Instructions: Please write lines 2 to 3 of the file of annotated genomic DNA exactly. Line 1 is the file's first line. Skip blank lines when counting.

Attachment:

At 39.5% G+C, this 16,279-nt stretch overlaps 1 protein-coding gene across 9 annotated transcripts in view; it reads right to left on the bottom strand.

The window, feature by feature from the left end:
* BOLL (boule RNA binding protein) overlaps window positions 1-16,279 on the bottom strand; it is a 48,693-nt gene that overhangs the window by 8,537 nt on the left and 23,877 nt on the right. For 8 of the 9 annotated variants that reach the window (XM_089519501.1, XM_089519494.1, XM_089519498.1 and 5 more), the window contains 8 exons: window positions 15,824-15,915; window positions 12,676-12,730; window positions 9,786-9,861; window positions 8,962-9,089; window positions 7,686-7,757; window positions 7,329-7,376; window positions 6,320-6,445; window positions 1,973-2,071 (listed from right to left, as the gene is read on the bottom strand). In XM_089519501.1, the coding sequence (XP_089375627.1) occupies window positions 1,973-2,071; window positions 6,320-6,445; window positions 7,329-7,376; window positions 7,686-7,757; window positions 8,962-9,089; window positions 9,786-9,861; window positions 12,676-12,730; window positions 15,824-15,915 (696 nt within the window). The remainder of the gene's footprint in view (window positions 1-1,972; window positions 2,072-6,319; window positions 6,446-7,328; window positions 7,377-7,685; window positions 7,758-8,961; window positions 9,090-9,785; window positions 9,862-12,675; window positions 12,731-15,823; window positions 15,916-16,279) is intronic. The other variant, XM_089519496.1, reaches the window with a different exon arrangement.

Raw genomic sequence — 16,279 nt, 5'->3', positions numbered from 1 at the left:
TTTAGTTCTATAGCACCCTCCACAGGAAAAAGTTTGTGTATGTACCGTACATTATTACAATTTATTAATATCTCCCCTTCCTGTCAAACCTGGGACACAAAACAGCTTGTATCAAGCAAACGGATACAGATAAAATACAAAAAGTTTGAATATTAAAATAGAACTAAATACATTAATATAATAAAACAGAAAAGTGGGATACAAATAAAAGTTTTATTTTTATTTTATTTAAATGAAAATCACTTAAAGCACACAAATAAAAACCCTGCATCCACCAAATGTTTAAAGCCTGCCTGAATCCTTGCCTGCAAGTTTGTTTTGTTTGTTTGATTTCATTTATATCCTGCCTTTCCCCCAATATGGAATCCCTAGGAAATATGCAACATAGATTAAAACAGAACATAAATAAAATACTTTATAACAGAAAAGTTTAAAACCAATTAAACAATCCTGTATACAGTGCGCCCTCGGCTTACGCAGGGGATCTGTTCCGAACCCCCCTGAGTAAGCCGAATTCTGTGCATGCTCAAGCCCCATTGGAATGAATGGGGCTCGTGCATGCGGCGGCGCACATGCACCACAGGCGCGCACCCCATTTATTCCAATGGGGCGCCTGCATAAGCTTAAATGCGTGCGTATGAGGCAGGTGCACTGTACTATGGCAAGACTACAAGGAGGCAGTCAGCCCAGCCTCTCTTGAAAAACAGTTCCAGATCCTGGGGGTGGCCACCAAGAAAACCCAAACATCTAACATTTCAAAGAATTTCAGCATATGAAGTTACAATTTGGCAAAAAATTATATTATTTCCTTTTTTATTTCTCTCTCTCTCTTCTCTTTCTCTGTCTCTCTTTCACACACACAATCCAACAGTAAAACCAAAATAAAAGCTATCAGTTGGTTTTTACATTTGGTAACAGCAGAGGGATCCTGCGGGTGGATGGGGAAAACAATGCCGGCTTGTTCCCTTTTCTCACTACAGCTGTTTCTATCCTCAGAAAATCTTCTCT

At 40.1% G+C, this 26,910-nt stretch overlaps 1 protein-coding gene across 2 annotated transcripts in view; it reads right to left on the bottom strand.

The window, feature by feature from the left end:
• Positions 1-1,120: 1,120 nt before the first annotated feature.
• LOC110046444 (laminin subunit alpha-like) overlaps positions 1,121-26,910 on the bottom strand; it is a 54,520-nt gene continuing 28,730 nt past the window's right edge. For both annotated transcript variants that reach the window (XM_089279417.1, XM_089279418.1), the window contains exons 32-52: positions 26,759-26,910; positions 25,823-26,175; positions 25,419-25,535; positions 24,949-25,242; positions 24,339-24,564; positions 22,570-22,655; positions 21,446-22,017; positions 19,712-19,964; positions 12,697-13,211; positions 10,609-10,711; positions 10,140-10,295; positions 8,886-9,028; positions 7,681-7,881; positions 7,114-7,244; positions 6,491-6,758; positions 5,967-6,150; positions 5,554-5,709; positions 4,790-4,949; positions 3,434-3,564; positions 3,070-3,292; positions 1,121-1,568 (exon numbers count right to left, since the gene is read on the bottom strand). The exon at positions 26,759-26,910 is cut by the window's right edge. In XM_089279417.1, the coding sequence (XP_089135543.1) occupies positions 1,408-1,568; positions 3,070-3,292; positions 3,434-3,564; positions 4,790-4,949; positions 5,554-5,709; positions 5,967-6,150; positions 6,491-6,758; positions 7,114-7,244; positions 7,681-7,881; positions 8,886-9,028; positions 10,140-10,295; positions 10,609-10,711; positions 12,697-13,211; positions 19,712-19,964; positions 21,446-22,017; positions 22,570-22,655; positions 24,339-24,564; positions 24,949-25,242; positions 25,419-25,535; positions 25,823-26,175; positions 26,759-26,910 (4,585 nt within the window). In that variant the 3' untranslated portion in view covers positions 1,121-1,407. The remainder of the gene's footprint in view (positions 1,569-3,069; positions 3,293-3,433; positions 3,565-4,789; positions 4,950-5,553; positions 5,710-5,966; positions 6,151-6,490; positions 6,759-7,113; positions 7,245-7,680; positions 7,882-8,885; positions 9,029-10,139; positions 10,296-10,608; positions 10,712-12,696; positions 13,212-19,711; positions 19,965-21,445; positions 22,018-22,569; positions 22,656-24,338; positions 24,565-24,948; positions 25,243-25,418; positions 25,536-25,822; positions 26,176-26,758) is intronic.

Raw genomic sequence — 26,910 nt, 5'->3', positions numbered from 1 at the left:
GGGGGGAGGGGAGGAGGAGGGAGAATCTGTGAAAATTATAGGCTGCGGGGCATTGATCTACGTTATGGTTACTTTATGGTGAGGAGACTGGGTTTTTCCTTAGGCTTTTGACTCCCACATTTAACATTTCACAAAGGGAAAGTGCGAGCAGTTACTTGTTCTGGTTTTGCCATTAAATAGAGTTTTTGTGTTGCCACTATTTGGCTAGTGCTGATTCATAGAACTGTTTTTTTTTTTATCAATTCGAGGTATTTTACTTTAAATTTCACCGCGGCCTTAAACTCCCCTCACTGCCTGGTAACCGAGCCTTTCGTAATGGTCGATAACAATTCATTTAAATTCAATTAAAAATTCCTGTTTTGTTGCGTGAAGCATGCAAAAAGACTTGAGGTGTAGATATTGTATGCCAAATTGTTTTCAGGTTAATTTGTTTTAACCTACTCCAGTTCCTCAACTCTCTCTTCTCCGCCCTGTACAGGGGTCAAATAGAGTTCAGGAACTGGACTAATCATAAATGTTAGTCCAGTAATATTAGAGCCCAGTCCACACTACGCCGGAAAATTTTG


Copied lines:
The window, feature by feature from the left end:
* BOLL (boule RNA binding protein) overlaps window positions 1-16,279 on the bottom strand; it is a 48,693-nt gene that overhangs the window by 8,537 nt on the left and 23,877 nt on the right. For 8 of the 9 annotated variants that reach the window (XM_089519501.1, XM_089519494.1, XM_089519498.1 and 5 more), the window contains 8 exons: window positions 15,824-15,915; window positions 12,676-12,730; window positions 9,786-9,861; window positions 8,962-9,089; window positions 7,686-7,757; window positions 7,329-7,376; window positions 6,320-6,445; window positions 1,973-2,071 (listed from right to left, as the gene is read on the bottom strand). In XM_089519501.1, the coding sequence (XP_089375627.1) occupies window positions 1,973-2,071; window positions 6,320-6,445; window positions 7,329-7,376; window positions 7,686-7,757; window positions 8,962-9,089; window positions 9,786-9,861; window positions 12,676-12,730; window positions 15,824-15,915 (696 nt within the window). The remainder of the gene's footprint in view (window positions 1-1,972; window positions 2,072-6,319; window positions 6,446-7,328; window positions 7,377-7,685; window positions 7,758-8,961; window positions 9,090-9,785; window positions 9,862-12,675; window positions 12,731-15,823; window positions 15,916-16,279) is intronic. The other variant, XM_089519496.1, reaches the window with a different exon arrangement.